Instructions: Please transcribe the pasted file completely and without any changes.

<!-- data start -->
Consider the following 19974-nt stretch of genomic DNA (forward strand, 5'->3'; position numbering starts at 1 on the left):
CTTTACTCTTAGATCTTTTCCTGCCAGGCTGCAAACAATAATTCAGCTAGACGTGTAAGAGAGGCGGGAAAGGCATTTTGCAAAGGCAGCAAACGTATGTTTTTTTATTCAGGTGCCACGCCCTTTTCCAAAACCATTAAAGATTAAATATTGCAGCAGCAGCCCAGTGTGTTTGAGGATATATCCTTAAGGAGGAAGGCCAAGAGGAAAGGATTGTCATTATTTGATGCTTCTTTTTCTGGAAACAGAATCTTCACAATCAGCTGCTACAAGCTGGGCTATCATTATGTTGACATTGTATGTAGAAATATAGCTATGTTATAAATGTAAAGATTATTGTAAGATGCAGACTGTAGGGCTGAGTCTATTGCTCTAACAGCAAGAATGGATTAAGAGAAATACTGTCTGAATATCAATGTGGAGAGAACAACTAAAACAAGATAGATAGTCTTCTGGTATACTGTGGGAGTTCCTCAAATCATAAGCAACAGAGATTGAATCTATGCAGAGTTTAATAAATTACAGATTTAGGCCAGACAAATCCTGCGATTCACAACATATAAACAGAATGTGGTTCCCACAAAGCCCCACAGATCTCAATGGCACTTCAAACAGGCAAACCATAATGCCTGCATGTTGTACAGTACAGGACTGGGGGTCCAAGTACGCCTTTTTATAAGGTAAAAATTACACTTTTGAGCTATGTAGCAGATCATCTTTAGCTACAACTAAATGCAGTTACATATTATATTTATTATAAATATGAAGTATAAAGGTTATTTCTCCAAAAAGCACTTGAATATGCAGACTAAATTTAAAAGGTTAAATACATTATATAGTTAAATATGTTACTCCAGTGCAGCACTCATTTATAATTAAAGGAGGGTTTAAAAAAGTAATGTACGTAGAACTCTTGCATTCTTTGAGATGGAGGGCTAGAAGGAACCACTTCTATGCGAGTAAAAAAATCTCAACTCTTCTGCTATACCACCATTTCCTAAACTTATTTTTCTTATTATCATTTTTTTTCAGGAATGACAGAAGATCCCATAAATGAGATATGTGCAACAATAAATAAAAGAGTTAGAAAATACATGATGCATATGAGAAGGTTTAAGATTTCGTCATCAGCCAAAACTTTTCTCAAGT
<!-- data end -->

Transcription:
Consider the following 19974-nt stretch of genomic DNA (forward strand, 5'->3'; position numbering starts at 1 on the left):
CTTTACTCTTAGATCTTTTCCTGCCAGGCTGCAAACAATAATTCAGCTAGACGTGTAAGAGAGGCGGGAAAGGCATTTTGCAAAGGCAGCAAACGTATGTTTTTTTATTCAGGTGCCACGCCCTTTTCCAAAACCATTAAAGATTAAATATTGCAGCAGCAGCCCAGTGTGTTTGAGGATATATCCTTAAGGAGGAAGGCCAAGAGGAAAGGATTGTCATTATTTGATGCTTCTTTTTCTGGAAACAGAATCTTCACAATCAGCTGCTACAAGCTGGGCTATCATTATGTTGACATTGTATGTAGAAATATAGCTATGTTATAAATGTAAAGATTATTGTAAGATGCAGACTGTAGGGCTGAGTCTATTGCTCTAACAGCAAGAATGGATTAAGAGAAATACTGTCTGAATATCAATGTGGAGAGAACAACTAAAACAAGATAGATAGTCTTCTGGTATACTGTGGGAGTTCCTCAAATCATAAGCAACAGAGATTGAATCTATGCAGAGTTTAATAAATTACAGATTTAGGCCAGACAAATCCTGCGATTCACAACATATAAACAGAATGTGGTTCCCACAAAGCCCCACAGATCTCAATGGCACTTCAAACAGGCAAACCATAATGCCTGCATGTTGTACAGTACAGGACTGGGGGTCCAAGTACGCCTTTTTATAAGGTAAAAATTACACTTTTGAGCTATGTAGCAGATCATCTTTAGCTACAACTAAATGCAGTTACATATTATATTTATTATAAATATGAAGTATAAAGGTTATTTCTCCAAAAAGCACTTGAATATGCAGACTAAATTTAAAAGGTTAAATACATTATATAGTTAAATATGTTACTCCAGTGCAGCACTCATTTATAATTAAAGGAGGGTTTAAAAAAGTAATGTACGTAGAACTCTTGCATTCTTTGAGATGGAGGGCTAGAAGGAACCACTTCTATGCGAGTAAAAAAATCTCAACTCTTCTGCTATACCACCATTTCCTAAACTTATTTTTCTTATTATCATTTTTTTTCAGGAATGACAGAAGATCCCATAAATGAGATATGTGCAACAATAAATAAAAGAGTTAGAAAATACATGATGCATATGAGAAGGTTTAAGATTTCGTCATCAGCCAAAACTTTTCTCAAGT